The Guide: Hopsack
Without a doubt, “hopsack,” is a fun word to say. But it’s more than just a word: it’s also a fantastic fabric for suits and sportcoats.
Its name may sound unusual—until you hear the back story. Once upon a time in England, coarse fabrics with sturdy, open weaves were used to make sacks for carrying hops. Over time, this type of fabric became known simply as “hopsack.”
Though typically woven from wool, it’s not the fibers but the weaving that defines hopsack. Hopsack has a more open weave in which the alternating warp and weft are made visible, creating a basketweave pattern.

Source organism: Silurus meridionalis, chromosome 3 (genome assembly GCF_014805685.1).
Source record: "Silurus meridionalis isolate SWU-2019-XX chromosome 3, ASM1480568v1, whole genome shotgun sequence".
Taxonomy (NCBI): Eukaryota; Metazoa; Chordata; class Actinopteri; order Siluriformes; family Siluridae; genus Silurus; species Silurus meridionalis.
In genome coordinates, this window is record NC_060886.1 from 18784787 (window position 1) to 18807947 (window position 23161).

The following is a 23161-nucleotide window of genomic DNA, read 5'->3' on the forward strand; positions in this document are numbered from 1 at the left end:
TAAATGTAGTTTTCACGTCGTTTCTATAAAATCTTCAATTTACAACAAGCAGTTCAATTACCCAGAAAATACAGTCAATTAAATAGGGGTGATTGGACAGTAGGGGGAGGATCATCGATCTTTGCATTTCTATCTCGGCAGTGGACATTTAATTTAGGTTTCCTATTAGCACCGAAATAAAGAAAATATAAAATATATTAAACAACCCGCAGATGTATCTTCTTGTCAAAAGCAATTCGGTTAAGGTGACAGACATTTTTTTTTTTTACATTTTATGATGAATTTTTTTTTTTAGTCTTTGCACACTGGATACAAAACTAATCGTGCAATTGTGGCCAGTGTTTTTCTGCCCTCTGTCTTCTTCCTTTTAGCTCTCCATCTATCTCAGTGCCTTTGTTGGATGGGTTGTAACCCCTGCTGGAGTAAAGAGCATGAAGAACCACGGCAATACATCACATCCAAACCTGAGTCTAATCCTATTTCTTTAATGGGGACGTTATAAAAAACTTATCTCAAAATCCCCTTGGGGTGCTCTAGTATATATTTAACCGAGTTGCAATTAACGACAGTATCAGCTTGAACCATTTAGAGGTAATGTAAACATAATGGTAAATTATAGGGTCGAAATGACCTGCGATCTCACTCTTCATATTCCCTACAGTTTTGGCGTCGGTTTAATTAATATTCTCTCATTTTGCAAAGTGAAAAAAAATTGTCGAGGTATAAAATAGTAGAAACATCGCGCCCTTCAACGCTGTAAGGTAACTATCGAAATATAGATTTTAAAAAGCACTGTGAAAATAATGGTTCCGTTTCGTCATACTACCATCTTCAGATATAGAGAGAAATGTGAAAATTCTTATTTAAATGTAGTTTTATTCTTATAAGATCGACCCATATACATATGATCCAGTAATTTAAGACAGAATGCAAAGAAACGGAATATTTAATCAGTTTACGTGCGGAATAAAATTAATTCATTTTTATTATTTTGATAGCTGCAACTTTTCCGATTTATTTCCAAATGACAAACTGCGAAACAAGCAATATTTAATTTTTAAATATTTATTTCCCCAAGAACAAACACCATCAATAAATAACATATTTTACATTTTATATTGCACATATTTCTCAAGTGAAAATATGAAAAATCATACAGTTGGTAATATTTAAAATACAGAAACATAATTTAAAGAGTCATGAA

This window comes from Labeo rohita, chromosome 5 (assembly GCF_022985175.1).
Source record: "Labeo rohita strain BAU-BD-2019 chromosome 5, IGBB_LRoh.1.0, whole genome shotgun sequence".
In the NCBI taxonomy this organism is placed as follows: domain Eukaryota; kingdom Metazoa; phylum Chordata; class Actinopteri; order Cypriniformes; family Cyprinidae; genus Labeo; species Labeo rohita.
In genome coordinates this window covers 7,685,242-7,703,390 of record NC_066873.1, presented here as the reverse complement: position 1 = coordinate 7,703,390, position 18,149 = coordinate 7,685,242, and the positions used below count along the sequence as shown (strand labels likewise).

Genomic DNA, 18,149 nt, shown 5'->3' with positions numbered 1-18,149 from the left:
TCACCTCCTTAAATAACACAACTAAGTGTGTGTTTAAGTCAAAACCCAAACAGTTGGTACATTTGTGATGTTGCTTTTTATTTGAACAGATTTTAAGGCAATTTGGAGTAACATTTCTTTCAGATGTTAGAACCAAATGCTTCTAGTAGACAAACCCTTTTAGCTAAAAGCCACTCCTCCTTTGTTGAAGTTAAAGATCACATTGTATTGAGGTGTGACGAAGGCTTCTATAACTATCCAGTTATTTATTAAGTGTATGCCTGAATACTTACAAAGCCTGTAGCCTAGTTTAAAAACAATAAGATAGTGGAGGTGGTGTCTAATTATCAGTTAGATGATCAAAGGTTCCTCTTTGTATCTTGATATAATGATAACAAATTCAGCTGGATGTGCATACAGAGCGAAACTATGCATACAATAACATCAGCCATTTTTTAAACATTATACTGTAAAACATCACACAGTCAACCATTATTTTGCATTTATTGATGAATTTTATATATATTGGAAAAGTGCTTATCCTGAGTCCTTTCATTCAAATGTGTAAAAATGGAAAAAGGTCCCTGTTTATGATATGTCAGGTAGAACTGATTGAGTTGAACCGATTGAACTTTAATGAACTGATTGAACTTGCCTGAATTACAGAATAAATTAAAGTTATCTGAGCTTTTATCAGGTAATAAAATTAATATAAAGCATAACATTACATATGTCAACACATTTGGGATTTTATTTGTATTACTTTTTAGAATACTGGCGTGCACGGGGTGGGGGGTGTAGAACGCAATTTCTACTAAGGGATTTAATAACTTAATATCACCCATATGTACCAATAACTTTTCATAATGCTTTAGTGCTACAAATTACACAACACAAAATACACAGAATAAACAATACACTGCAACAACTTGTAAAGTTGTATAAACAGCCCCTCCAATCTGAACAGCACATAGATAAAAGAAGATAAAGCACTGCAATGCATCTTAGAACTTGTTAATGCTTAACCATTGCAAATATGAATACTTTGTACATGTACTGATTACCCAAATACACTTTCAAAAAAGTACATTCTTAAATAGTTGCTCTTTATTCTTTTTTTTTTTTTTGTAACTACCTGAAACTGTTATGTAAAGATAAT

The subtle pattern only reveals itself upon very close inspection. But it affects the appearance of the garment in other ways. Suits and sportcoats made of hopsack will appear softer and more textural when compared to more tightly woven fabrics like twill.
This gives it a more naturally casual appearance, making it a great choice for a standalone sportcoat. That same quality also makes it easy to wear a hopsack suit jacket and trousers as separates.
The loose weave of hopsack also makes it less susceptible to wrinkling, and means that any wrinkles you may acquire will smooth out more easily.
For all that, you can thank those hardy hops harvesters of long ago.